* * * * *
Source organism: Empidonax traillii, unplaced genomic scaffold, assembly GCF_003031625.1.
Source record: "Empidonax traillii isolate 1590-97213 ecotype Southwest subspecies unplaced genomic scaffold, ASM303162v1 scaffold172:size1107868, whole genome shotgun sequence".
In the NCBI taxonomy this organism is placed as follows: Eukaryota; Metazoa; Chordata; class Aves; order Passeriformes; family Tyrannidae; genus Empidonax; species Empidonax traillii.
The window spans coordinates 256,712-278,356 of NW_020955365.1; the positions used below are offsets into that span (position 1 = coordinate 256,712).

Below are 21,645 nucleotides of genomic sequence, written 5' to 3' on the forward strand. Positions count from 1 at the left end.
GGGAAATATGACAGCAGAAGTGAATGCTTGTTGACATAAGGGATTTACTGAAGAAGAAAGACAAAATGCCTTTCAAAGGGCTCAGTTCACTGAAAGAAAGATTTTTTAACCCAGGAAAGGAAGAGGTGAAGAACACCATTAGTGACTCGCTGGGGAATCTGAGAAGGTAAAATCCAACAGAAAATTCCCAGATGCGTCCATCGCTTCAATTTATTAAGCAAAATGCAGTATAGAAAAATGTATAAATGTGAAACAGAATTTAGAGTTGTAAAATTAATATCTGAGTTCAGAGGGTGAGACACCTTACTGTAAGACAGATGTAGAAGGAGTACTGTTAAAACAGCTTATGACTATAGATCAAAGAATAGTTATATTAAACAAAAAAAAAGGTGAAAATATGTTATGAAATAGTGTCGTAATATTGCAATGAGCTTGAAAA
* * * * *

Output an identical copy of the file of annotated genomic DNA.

Source organism: Empidonax traillii, unplaced genomic scaffold, assembly GCF_003031625.1.
Source record: "Empidonax traillii isolate 1590-97213 ecotype Southwest subspecies unplaced genomic scaffold, ASM303162v1 scaffold172:size1107868, whole genome shotgun sequence".
In the NCBI taxonomy this organism is placed as follows: Eukaryota; Metazoa; Chordata; class Aves; order Passeriformes; family Tyrannidae; genus Empidonax; species Empidonax traillii.
The window spans coordinates 256,712-278,356 of NW_020955365.1; the positions used below are offsets into that span (position 1 = coordinate 256,712).

Below are 21,645 nucleotides of genomic sequence, written 5' to 3' on the forward strand. Positions count from 1 at the left end.
GGGAAATATGACAGCAGAAGTGAATGCTTGTTGACATAAGGGATTTACTGAAGAAGAAAGACAAAATGCCTTTCAAAGGGCTCAGTTCACTGAAAGAAAGATTTTTTAACCCAGGAAAGGAAGAGGTGAAGAACACCATTAGTGACTCGCTGGGGAATCTGAGAAGGTAAAATCCAACAGAAAATTCCCAGATGCGTCCATCGCTTCAATTTATTAAGCAAAATGCAGTATAGAAAAATGTATAAATGTGAAACAGAATTTAGAGTTGTAAAATTAATATCTGAGTTCAGAGGGTGAGACACCTTACTGTAAGACAGATGTAGAAGGAGTACTGTTAAAACAGCTTATGACTATAGATCAAAGAATAGTTATATTAAACAAAAAAAAAGGTGAAAATATGTTATGAAATAGTGTCGTAATATTGCAATGAGCTTGAAAA